The film premiered during last year’s Antalya Golden Orange Film Festival, where it received the grand jury prize.
Perhaps not a perfect film, though such should be accepted of a debut, “Min Dît” is a raw and genuine story about a Kurdish family living in Turkey’s southeastern province of Diyarbakır. Ten-year-old Gülistan and younger brother Fırat are the happy children of a Kurdish journalist and his wife, until that horrible day when they witness the murder of their parents by a paramilitary organization. For a while Gülistan, Fırat and their baby sister are taken care of by their aunt, but when she also disappears suddenly, the children have to fend for themselves.
“Min Dît” might be a personal story, but Turkey is no stranger to its premise; it is successful in bringing to light the plight of many children orphaned in Turkey’s southeastern Anatolia region due to political conflicts. Make no mistake, this is a tragic tale, but it comes out as truthful as it can and should be, despite Bezar’s occasional inclination toward an idealist reductionism on political issues.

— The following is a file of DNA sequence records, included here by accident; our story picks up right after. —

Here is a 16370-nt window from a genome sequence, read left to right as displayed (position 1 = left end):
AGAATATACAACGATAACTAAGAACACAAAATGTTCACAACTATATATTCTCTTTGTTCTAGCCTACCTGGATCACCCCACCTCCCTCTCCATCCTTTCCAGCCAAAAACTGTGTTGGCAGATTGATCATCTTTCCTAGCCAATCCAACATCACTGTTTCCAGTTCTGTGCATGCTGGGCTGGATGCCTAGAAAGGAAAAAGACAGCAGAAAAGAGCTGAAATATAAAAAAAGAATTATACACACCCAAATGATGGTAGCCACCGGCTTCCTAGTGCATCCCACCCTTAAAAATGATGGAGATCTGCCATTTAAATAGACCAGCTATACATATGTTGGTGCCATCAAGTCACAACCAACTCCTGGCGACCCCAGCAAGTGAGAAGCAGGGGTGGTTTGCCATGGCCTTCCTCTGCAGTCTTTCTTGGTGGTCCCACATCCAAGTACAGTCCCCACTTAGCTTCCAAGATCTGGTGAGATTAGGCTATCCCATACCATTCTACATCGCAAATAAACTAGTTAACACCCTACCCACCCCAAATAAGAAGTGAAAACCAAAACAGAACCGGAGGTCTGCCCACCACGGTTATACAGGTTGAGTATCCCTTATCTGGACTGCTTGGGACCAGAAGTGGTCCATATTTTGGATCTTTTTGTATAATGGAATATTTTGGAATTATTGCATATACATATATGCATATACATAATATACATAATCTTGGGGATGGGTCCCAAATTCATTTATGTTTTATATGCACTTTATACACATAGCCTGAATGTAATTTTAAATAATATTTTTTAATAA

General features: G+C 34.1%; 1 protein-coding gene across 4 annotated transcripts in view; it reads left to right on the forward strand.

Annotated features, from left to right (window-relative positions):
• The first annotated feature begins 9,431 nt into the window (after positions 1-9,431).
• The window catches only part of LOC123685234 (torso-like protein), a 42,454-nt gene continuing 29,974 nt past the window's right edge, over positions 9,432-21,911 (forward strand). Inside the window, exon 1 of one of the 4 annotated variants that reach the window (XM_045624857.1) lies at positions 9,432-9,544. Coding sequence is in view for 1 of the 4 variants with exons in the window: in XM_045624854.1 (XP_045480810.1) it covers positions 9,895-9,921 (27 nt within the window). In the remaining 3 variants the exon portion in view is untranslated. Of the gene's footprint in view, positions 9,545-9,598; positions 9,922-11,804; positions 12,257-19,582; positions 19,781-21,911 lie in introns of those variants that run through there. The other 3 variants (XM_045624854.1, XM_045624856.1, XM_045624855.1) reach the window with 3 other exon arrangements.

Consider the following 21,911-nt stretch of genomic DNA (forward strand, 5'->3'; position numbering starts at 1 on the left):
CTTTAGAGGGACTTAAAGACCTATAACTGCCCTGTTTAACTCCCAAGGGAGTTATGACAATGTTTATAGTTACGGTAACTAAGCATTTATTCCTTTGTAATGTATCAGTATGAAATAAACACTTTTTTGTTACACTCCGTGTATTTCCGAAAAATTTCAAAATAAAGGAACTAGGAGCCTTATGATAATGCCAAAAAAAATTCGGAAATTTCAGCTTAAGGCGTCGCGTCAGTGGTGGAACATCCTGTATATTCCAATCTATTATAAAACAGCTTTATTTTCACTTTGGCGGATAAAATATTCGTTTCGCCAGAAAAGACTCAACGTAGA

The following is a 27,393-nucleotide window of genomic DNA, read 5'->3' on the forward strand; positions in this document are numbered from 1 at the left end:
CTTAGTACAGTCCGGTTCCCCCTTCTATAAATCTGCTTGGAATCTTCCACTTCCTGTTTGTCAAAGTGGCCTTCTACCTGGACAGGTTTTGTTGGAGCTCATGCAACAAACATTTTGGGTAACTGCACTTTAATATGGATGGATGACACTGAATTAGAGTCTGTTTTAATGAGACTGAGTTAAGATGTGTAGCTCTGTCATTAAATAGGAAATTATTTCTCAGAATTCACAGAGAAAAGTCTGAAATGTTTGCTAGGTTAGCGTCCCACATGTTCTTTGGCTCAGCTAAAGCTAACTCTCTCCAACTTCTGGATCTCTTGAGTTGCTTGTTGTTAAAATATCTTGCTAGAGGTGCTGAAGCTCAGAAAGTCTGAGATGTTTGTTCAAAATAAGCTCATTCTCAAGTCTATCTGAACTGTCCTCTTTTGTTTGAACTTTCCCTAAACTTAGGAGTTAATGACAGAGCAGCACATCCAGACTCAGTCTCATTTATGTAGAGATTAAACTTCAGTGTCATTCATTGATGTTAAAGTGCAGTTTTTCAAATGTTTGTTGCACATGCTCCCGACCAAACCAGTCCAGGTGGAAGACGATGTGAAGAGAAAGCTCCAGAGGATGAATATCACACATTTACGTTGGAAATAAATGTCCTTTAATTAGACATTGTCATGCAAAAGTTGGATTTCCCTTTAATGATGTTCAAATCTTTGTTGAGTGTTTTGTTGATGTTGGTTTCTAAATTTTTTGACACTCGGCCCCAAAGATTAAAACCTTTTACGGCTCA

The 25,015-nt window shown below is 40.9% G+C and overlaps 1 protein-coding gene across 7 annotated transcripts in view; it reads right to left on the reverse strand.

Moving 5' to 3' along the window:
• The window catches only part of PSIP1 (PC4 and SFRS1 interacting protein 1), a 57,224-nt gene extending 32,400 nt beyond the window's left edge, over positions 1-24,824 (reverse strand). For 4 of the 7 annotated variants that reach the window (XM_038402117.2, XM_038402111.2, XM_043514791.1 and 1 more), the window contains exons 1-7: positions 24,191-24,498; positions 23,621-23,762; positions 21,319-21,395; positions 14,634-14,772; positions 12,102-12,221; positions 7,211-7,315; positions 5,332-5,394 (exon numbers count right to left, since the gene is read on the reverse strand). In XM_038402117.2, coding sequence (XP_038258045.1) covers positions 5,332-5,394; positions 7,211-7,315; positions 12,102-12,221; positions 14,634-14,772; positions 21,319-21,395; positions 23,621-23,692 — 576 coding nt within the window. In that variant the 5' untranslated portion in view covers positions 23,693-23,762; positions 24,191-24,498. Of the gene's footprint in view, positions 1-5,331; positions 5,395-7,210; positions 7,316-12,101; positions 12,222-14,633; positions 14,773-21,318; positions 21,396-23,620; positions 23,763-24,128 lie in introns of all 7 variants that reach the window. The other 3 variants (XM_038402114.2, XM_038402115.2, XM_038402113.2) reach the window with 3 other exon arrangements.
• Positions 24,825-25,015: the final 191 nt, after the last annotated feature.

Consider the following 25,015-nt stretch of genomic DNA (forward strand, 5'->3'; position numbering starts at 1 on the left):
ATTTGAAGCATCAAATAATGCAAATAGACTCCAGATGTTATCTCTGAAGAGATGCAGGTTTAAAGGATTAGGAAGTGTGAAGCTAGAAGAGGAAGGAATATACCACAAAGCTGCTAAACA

A worthy watch, “Min Dît” deserves special attention by the İstanbul festival audience since the film is currently only playing in limited release outside of İstanbul in Ankara, Van, Diyarbakır, Mersin and Urfa.
Runs 102 minutes; in Kurdish with subtitles in Turkish and English.
Showings: Wednesday 7 p.m. at the Atlas Theater